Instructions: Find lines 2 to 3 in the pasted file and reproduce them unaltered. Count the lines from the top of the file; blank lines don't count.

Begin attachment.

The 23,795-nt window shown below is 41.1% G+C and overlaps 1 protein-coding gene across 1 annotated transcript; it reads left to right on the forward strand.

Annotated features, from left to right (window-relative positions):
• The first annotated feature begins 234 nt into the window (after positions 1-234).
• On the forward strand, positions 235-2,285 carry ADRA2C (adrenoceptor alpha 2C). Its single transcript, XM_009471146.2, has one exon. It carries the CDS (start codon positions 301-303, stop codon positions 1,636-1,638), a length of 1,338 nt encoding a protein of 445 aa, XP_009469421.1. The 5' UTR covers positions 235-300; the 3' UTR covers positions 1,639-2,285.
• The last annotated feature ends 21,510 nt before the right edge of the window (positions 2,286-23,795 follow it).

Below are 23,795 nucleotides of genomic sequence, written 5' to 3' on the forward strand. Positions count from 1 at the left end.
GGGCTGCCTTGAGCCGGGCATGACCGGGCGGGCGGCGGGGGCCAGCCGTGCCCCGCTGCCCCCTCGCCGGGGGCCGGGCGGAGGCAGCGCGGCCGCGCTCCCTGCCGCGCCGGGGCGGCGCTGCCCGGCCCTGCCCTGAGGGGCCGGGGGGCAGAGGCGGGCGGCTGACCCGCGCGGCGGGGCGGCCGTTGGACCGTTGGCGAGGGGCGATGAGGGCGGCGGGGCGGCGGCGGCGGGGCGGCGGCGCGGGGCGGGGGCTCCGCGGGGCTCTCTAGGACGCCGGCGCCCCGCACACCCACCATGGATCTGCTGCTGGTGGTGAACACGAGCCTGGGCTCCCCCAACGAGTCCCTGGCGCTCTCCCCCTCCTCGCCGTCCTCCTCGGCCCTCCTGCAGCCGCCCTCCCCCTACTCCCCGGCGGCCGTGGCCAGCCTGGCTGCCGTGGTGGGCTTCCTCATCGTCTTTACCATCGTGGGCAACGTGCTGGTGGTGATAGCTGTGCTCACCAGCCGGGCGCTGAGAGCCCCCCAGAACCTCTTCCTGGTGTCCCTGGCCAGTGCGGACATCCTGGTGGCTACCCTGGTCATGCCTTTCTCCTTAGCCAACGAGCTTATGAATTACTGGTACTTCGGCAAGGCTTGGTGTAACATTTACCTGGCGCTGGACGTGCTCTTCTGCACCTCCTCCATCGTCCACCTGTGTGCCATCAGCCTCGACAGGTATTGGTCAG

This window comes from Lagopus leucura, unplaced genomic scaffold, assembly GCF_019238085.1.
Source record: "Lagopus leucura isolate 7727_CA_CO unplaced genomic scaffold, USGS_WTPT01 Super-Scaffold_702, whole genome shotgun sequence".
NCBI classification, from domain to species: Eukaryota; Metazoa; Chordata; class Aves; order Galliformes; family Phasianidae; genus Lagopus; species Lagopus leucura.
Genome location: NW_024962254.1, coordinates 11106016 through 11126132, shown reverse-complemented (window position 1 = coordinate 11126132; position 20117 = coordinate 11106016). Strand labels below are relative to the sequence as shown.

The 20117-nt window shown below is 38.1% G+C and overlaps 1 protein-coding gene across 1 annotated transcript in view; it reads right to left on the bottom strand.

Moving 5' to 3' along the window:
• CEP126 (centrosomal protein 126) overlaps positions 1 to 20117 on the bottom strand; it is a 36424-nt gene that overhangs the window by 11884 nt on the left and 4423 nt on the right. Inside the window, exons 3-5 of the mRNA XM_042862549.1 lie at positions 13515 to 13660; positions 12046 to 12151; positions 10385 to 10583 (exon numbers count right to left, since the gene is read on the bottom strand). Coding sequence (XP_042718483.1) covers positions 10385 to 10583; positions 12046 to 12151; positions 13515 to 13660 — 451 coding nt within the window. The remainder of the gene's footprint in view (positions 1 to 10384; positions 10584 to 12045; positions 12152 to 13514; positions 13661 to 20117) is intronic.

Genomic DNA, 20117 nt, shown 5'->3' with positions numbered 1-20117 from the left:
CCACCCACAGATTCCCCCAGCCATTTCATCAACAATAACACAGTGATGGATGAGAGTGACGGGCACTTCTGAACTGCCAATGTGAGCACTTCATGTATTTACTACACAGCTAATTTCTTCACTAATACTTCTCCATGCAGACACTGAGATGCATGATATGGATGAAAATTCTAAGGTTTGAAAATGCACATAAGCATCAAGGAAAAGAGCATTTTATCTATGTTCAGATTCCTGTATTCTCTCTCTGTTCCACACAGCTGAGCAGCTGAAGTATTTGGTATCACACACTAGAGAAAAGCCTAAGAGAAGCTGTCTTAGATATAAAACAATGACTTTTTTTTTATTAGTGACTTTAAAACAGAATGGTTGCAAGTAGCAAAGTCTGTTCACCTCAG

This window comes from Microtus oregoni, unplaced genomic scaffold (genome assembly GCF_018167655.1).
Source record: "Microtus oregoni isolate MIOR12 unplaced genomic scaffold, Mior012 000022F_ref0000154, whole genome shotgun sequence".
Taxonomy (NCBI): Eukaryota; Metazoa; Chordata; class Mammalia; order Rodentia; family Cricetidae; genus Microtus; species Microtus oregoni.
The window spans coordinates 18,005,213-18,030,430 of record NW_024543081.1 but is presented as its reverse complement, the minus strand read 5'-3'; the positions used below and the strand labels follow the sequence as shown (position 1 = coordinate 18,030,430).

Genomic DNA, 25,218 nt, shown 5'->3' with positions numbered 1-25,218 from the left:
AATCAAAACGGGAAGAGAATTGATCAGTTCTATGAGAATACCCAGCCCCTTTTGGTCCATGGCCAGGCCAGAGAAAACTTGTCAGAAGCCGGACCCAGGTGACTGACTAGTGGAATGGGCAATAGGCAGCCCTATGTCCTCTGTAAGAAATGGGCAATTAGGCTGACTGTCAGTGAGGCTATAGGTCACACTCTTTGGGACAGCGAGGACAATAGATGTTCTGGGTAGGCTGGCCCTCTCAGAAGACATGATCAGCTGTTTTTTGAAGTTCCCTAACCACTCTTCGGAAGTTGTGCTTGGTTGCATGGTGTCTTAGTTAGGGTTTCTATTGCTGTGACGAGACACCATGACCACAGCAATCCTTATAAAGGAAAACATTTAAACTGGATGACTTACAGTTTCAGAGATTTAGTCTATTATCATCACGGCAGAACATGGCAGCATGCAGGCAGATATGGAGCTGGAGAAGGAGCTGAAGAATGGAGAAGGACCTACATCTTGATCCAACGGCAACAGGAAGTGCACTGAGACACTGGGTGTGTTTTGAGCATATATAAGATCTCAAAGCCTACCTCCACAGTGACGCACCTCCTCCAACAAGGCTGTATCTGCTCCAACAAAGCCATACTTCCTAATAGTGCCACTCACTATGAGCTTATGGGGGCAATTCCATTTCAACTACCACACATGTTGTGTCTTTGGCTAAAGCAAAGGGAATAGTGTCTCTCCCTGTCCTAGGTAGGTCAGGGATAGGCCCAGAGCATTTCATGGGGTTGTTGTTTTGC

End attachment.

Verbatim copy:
Annotated features, from left to right (window-relative positions):
• The first annotated feature begins 234 nt into the window (after positions 1-234).